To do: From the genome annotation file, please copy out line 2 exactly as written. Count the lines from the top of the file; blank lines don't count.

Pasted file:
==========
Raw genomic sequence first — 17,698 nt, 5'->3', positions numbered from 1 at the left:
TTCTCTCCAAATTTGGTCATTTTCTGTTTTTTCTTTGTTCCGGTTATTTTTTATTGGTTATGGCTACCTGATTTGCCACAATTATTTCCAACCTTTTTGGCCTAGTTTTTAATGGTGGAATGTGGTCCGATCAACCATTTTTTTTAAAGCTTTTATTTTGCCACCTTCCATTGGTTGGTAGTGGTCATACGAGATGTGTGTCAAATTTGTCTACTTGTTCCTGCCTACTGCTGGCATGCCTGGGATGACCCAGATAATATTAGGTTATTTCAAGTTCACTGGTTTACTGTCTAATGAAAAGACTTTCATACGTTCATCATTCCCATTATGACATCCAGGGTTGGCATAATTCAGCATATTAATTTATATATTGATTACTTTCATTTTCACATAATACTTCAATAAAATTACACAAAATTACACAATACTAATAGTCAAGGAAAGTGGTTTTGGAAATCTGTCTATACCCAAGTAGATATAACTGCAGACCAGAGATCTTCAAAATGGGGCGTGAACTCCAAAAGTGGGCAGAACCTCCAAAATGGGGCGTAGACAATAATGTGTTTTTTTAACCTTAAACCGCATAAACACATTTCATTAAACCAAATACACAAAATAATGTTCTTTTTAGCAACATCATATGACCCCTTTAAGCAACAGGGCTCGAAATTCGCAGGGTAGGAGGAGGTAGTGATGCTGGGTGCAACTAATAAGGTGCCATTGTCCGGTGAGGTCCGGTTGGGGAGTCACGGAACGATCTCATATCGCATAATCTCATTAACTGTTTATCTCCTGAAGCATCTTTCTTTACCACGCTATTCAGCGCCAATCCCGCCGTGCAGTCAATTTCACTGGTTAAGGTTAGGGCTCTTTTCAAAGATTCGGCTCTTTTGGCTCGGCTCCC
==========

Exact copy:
TTCTCTCCAAATTTGGTCATTTTCTGTTTTTTCTTTGTTCCGGTTATTTTTTATTGGTTATGGCTACCTGATTTGCCACAATTATTTCCAACCTTTTTGGCCTAGTTTTTAATGGTGGAATGTGGTCCGATCAACCATTTTTTTTAAAGCTTTTATTTTGCCACCTTCCATTGGTTGGTAGTGGTCATACGAGATGTGTGTCAAATTTGTCTACTTGTTCCTGCCTACTGCTGGCATGCCTGGGATGACCCAGATAATATTAGGTTATTTCAAGTTCACTGGTTTACTGTCTAATGAAAAGACTTTCATACGTTCATCATTCCCATTATGACATCCAGGGTTGGCATAATTCAGCATATTAATTTATATATTGATTACTTTCATTTTCACATAATACTTCAATAAAATTACACAAAATTACACAATACTAATAGTCAAGGAAAGTGGTTTTGGAAATCTGTCTATACCCAAGTAGATATAACTGCAGACCAGAGATCTTCAAAATGGGGCGTGAACTCCAAAAGTGGGCAGAACCTCCAAAATGGGGCGTAGACAATAATGTGTTTTTTTAACCTTAAACCGCATAAACACATTTCATTAAACCAAATACACAAAATAATGTTCTTTTTAGCAACATCATATGACCCCTTTAAGCAACAGGGCTCGAAATTCGCAGGGTAGGAGGAGGTAGTGATGCTGGGTGCAACTAATAAGGTGCCATTGTCCGGTGAGGTCCGGTTGGGGAGTCACGGAACGATCTCATATCGCATAATCTCATTAACTGTTTATCTCCTGAAGCATCTTTCTTTACCACGCTATTCAGCGCCAATCCCGCCGTGCAGTCAATTTCACTGGTTAAGGTTAGGGCTCTTTTCAAAGATTCGGCTCTTTTGGCTCGGCTCCC